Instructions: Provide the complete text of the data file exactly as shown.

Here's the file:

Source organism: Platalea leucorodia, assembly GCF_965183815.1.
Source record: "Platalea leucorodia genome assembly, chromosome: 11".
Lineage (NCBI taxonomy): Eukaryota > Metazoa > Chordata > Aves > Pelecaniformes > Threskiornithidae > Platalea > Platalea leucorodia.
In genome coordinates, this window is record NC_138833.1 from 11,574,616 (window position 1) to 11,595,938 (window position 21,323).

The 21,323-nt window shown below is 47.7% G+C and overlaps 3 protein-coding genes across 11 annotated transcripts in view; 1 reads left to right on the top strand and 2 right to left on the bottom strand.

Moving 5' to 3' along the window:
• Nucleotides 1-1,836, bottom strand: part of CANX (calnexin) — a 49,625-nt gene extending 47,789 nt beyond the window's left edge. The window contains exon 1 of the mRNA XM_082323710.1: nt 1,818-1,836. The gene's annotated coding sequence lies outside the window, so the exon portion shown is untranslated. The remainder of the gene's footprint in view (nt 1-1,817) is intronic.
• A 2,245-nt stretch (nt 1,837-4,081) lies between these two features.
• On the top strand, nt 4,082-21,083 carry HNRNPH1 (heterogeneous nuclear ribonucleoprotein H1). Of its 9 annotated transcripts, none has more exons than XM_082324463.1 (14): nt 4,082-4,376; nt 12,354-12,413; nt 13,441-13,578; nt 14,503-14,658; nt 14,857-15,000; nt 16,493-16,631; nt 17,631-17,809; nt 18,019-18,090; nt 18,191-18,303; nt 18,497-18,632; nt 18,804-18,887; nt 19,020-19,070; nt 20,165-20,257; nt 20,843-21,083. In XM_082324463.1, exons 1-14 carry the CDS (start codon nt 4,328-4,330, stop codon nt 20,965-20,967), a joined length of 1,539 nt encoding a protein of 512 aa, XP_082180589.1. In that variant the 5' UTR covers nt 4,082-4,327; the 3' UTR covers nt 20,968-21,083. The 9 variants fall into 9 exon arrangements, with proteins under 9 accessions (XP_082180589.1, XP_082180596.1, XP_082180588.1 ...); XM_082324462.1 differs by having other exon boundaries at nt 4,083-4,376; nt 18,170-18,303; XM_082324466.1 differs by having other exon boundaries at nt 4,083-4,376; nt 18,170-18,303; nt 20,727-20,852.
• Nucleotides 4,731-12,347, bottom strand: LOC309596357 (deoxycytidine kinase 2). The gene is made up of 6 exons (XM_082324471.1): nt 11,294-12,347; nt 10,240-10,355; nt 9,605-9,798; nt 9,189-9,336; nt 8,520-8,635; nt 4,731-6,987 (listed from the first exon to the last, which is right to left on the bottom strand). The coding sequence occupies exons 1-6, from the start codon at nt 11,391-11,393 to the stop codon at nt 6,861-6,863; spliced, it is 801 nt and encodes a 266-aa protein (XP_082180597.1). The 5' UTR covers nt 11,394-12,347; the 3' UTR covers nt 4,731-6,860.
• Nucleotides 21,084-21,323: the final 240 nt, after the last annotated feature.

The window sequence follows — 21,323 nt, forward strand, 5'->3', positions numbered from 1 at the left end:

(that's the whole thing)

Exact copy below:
Source organism: Platalea leucorodia, assembly GCF_965183815.1.
Source record: "Platalea leucorodia genome assembly, chromosome: 11".
Lineage (NCBI taxonomy): Eukaryota > Metazoa > Chordata > Aves > Pelecaniformes > Threskiornithidae > Platalea > Platalea leucorodia.
In genome coordinates, this window is record NC_138833.1 from 11,574,616 (window position 1) to 11,595,938 (window position 21,323).

The 21,323-nt window shown below is 47.7% G+C and overlaps 3 protein-coding genes across 11 annotated transcripts in view; 1 reads left to right on the top strand and 2 right to left on the bottom strand.

Moving 5' to 3' along the window:
• Nucleotides 1-1,836, bottom strand: part of CANX (calnexin) — a 49,625-nt gene extending 47,789 nt beyond the window's left edge. The window contains exon 1 of the mRNA XM_082323710.1: nt 1,818-1,836. The gene's annotated coding sequence lies outside the window, so the exon portion shown is untranslated. The remainder of the gene's footprint in view (nt 1-1,817) is intronic.
• A 2,245-nt stretch (nt 1,837-4,081) lies between these two features.
• On the top strand, nt 4,082-21,083 carry HNRNPH1 (heterogeneous nuclear ribonucleoprotein H1). Of its 9 annotated transcripts, none has more exons than XM_082324463.1 (14): nt 4,082-4,376; nt 12,354-12,413; nt 13,441-13,578; nt 14,503-14,658; nt 14,857-15,000; nt 16,493-16,631; nt 17,631-17,809; nt 18,019-18,090; nt 18,191-18,303; nt 18,497-18,632; nt 18,804-18,887; nt 19,020-19,070; nt 20,165-20,257; nt 20,843-21,083. In XM_082324463.1, exons 1-14 carry the CDS (start codon nt 4,328-4,330, stop codon nt 20,965-20,967), a joined length of 1,539 nt encoding a protein of 512 aa, XP_082180589.1. In that variant the 5' UTR covers nt 4,082-4,327; the 3' UTR covers nt 20,968-21,083. The 9 variants fall into 9 exon arrangements, with proteins under 9 accessions (XP_082180589.1, XP_082180596.1, XP_082180588.1 ...); XM_082324462.1 differs by having other exon boundaries at nt 4,083-4,376; nt 18,170-18,303; XM_082324466.1 differs by having other exon boundaries at nt 4,083-4,376; nt 18,170-18,303; nt 20,727-20,852.
• Nucleotides 4,731-12,347, bottom strand: LOC309596357 (deoxycytidine kinase 2). The gene is made up of 6 exons (XM_082324471.1): nt 11,294-12,347; nt 10,240-10,355; nt 9,605-9,798; nt 9,189-9,336; nt 8,520-8,635; nt 4,731-6,987 (listed from the first exon to the last, which is right to left on the bottom strand). The coding sequence occupies exons 1-6, from the start codon at nt 11,391-11,393 to the stop codon at nt 6,861-6,863; spliced, it is 801 nt and encodes a 266-aa protein (XP_082180597.1). The 5' UTR covers nt 11,394-12,347; the 3' UTR covers nt 4,731-6,860.
• Nucleotides 21,084-21,323: the final 240 nt, after the last annotated feature.

The window sequence follows — 21,323 nt, forward strand, 5'->3', positions numbered from 1 at the left end: